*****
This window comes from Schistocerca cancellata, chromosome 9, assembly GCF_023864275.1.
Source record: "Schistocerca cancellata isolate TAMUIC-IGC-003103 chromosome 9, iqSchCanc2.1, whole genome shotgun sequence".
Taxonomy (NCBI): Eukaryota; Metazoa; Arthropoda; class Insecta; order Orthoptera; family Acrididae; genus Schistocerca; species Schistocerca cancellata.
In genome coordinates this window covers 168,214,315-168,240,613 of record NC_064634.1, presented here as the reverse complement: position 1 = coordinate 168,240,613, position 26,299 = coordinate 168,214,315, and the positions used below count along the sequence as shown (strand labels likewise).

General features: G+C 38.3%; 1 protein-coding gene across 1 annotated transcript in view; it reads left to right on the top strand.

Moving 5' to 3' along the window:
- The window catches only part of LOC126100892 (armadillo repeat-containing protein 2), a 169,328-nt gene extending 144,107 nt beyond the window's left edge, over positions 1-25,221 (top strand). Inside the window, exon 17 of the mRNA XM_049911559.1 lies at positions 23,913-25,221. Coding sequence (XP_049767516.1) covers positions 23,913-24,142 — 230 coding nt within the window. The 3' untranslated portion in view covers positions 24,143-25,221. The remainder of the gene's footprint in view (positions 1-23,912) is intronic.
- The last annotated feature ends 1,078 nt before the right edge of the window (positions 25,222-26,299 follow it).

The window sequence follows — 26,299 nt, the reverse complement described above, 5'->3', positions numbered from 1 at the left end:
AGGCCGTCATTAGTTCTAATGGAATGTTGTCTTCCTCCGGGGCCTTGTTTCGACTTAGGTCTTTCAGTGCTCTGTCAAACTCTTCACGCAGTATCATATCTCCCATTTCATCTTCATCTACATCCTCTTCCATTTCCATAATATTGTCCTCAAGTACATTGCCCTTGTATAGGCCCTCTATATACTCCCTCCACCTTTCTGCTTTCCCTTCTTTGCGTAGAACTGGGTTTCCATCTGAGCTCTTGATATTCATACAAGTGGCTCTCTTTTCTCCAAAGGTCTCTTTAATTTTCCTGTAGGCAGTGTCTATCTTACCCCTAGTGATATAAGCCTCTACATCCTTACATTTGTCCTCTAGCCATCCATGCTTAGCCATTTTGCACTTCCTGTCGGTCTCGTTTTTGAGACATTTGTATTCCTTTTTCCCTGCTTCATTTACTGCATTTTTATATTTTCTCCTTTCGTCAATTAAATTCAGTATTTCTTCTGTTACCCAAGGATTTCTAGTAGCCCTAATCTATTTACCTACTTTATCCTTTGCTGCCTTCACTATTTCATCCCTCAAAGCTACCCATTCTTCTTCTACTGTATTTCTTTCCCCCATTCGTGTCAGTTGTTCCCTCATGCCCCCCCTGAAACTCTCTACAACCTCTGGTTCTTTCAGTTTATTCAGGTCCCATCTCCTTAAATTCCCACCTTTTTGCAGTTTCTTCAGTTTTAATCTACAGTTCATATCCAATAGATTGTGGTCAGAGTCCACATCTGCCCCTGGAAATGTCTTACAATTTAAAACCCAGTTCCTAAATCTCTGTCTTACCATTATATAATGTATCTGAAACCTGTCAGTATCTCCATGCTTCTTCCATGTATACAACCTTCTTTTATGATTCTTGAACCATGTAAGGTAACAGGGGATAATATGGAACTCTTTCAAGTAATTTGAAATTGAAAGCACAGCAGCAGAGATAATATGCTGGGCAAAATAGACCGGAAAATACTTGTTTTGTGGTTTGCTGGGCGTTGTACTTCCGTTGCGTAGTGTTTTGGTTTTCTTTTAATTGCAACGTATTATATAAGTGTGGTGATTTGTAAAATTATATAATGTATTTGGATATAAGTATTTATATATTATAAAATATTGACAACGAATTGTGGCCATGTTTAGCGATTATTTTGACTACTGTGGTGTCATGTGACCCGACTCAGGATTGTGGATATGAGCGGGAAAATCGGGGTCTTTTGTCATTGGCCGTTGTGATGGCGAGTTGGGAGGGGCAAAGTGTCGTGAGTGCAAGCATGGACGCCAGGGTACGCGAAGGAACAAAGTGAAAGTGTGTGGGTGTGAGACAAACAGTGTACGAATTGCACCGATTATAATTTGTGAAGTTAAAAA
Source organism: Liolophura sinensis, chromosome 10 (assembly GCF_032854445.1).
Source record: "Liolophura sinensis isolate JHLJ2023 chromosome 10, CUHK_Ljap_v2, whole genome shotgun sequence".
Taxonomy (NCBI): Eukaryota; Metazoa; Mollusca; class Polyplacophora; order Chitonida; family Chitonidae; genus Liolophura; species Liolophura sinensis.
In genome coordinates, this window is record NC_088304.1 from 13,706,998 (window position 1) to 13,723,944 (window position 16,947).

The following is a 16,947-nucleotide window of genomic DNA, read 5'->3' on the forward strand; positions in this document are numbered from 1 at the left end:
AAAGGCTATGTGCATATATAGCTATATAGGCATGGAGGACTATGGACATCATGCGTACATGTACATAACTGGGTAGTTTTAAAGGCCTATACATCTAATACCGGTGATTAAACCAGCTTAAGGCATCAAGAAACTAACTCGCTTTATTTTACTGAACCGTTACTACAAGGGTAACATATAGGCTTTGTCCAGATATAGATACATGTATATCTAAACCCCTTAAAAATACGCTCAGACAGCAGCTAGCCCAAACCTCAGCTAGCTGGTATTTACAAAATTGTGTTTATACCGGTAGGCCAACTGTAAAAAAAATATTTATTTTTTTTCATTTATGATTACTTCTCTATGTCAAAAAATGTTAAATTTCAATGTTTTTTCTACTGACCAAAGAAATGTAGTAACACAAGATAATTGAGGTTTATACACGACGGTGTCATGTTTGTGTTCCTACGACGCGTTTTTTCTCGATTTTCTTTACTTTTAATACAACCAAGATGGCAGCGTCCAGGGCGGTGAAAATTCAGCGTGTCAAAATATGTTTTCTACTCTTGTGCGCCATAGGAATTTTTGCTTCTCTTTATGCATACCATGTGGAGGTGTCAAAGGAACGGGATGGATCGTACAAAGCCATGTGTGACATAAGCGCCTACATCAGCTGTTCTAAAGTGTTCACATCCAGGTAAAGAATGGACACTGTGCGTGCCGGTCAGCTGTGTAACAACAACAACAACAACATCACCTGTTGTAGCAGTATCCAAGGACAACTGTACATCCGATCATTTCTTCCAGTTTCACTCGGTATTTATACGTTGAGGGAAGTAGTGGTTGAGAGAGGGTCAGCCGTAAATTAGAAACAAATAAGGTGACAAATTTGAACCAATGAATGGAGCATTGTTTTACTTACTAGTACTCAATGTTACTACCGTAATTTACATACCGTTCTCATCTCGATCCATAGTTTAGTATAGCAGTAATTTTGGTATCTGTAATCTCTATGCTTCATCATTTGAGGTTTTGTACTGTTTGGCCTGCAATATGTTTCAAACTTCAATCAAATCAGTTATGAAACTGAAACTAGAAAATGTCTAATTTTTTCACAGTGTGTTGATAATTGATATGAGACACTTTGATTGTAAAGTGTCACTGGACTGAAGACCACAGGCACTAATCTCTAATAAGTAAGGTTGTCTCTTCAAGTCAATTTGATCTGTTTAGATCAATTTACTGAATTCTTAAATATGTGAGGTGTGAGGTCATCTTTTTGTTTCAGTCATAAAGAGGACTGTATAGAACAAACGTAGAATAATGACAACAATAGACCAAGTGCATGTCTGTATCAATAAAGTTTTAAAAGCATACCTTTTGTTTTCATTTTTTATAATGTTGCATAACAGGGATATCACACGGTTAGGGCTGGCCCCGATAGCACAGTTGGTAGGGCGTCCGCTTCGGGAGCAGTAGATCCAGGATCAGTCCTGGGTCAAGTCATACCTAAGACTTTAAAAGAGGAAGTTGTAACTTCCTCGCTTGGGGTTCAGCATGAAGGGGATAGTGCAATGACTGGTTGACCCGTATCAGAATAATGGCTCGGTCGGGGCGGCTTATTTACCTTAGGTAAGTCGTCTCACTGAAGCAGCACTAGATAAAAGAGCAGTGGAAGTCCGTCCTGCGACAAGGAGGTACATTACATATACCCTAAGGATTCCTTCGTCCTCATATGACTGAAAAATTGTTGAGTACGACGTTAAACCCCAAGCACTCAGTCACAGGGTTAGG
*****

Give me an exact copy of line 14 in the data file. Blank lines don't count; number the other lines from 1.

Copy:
In genome coordinates, this window is record NC_088304.1 from 13,706,998 (window position 1) to 13,723,944 (window position 16,947).